The key results from this study illustrate the socially constructed nature of entrepreneurial narrative and the diva storyline. Furthermore the newspaper article provides evidence of the influence of journalistic licence and how successful woman Maria calla’s are portrayed as ‘Diva’.
Nevertheless, the finding have important implication for journalists relating to how we tell and decode entrepreneur stories. Also journalist are the policy makers, they nevertheless, influence popular construction of enterprising individuals, and such as responsibilities to a wider readership. This paper is critically discussing how Callas as diva stereotype informs our understanding of the socially constructed of the nature how we tell, understand and appreciate entrepreneur stories makes an important contributions. In many respects this original paper makes a unique contribution by illustrating that like entrepreneur stories. The story line which constitute the diva cycle are constructed from the same story lines narrated in a different order. In doing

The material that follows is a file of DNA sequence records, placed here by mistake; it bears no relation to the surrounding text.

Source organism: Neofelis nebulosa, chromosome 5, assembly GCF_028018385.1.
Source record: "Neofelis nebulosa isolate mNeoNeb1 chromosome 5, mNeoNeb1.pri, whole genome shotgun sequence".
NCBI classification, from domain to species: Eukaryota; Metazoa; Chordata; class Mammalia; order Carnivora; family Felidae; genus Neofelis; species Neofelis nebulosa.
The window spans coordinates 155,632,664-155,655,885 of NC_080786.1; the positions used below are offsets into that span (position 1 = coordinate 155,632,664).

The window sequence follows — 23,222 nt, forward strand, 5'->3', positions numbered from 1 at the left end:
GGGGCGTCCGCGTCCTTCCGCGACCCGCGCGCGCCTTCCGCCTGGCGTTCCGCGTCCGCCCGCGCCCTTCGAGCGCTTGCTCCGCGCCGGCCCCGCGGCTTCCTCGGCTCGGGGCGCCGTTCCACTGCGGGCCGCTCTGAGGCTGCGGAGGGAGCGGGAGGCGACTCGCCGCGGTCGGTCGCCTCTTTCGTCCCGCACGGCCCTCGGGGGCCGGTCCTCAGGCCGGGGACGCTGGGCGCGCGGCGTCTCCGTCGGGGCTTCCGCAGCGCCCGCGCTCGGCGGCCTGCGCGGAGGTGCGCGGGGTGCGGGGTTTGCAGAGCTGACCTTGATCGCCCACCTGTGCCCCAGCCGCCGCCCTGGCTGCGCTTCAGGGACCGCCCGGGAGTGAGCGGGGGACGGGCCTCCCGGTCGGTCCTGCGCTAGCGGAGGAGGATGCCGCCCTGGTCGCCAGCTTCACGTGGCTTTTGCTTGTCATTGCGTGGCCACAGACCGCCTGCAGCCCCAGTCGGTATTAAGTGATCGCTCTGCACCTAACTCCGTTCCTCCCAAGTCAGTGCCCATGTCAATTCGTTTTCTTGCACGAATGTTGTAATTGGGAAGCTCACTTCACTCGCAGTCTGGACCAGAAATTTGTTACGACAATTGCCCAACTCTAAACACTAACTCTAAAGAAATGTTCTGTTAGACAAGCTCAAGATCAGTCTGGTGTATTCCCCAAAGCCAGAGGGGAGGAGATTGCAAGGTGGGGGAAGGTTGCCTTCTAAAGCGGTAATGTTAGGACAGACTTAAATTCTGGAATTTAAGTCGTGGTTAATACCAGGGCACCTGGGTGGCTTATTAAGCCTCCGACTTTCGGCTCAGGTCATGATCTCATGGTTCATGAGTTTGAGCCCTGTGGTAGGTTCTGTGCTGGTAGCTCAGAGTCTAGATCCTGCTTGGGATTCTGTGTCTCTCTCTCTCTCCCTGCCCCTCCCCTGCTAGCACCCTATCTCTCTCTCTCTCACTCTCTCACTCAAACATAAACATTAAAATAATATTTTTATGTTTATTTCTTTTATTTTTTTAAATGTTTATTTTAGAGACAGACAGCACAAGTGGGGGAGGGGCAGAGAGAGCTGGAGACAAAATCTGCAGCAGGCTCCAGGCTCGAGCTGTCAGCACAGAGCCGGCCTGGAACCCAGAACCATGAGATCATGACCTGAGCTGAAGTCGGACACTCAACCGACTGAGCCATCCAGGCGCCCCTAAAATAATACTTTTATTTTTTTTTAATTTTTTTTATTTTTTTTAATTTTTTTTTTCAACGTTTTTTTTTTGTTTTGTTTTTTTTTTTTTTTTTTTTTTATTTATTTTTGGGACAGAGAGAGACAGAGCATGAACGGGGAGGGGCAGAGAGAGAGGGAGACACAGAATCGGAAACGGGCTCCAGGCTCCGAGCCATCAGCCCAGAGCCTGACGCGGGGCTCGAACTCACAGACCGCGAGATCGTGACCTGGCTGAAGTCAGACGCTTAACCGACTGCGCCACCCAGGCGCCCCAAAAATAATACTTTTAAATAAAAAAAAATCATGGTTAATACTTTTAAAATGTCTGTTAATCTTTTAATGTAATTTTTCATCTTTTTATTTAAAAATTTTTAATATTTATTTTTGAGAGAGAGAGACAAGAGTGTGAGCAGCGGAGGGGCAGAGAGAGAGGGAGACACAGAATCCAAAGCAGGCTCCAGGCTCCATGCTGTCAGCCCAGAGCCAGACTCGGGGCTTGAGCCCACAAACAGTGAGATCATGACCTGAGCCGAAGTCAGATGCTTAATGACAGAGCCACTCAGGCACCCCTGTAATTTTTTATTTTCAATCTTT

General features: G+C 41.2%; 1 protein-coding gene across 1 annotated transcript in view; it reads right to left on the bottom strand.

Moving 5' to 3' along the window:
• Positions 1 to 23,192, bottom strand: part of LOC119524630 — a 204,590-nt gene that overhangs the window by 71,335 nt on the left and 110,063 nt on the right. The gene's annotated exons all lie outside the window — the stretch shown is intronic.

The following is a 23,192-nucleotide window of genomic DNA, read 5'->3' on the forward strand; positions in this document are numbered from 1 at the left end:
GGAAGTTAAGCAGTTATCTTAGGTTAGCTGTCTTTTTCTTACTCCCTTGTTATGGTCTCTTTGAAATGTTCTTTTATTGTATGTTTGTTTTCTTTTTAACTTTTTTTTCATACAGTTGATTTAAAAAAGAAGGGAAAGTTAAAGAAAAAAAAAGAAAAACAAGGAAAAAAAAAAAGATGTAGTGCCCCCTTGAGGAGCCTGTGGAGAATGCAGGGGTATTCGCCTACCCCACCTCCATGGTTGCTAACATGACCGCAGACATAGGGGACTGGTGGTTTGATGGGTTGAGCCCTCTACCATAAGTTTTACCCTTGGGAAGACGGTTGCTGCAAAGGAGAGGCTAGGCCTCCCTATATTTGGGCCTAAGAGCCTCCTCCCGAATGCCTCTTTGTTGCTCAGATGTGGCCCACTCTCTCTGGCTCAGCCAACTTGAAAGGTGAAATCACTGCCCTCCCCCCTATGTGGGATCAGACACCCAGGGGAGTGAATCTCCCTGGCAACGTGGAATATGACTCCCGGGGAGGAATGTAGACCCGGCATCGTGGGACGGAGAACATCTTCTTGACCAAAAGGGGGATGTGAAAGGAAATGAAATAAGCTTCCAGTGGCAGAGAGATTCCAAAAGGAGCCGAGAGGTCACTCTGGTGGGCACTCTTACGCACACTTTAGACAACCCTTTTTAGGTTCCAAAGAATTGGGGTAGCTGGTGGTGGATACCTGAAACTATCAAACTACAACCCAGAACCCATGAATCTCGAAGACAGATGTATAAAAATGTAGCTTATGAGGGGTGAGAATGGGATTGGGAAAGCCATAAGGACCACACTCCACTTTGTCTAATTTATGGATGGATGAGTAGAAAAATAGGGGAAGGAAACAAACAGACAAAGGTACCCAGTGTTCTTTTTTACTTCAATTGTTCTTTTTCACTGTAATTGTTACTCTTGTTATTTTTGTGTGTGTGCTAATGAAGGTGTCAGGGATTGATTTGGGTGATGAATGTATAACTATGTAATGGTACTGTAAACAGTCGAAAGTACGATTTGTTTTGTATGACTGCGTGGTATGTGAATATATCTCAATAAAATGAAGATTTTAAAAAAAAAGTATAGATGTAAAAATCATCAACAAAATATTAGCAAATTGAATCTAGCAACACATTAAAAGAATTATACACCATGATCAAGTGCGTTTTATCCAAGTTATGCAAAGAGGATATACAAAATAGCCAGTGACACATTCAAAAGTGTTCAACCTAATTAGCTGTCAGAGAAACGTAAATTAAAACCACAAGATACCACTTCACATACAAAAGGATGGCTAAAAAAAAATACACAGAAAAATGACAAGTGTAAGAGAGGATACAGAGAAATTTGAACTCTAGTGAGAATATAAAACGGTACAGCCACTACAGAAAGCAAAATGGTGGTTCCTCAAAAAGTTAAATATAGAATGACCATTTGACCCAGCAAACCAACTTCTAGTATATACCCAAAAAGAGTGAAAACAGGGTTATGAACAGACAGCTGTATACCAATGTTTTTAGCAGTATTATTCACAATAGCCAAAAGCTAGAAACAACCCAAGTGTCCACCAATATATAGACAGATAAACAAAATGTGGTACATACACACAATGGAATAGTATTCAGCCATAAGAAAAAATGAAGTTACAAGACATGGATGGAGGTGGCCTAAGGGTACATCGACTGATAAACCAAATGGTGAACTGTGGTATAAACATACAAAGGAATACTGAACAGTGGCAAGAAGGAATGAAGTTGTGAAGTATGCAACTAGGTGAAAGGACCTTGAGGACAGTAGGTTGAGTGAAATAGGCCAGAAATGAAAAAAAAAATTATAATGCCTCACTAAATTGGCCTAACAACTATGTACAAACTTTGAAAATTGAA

so, the paper provides another heuristic device for understanding the social construction of gendered entrepreneurial identities and will be of interest of feminist scholars of entrepreneurship social constructionist alike. The diva storyline does appear to be an alternative social construction of female entrepreneurship through which woman can
engage with the troublesome masculine construct that is entrepreneurship.
This enables an overarching Diva ‘identity’ to be constructed from the behaviours of Diva herself.